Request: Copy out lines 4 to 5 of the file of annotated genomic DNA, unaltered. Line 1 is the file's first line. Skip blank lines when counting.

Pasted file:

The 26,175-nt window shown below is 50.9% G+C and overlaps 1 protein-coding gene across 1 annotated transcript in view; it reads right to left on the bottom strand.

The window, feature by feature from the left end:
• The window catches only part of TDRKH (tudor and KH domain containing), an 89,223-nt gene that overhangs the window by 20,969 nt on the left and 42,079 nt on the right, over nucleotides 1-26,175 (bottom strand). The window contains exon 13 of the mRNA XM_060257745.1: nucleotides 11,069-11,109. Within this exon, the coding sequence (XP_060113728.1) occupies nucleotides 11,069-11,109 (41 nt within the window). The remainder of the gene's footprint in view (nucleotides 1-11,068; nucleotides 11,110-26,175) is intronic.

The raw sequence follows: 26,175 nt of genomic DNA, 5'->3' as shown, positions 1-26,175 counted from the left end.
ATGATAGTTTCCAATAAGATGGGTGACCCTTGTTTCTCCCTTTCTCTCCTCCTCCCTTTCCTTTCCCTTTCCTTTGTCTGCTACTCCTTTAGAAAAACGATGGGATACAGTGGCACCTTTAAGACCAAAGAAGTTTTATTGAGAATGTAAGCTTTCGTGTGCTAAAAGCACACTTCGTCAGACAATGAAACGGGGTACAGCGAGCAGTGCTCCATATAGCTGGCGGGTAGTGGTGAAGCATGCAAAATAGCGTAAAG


The raw sequence follows: 26,175 nt of genomic DNA, 5'->3' as shown, positions 1-26,175 counted from the left end.
ATGATAGTTTCCAATAAGATGGGTGACCCTTGTTTCTCCCTTTCTCTCCTCCTCCCTTTCCTTTCCCTTTCCTTTGTCTGCTACTCCTTTAGAAAAACGATGGGATACAGTGGCACCTTTAAGACCAAAGAAGTTTTATTGAGAATGTAAGCTTTCGTGTGCTAAAAGCACACTTCGTCAGACAATGAAACGGGGTACAGCGAGCAGTGCTCCATATAGCTGGCGGGTAGTGGTGAAGCATGCAAAATAGCGTAAAG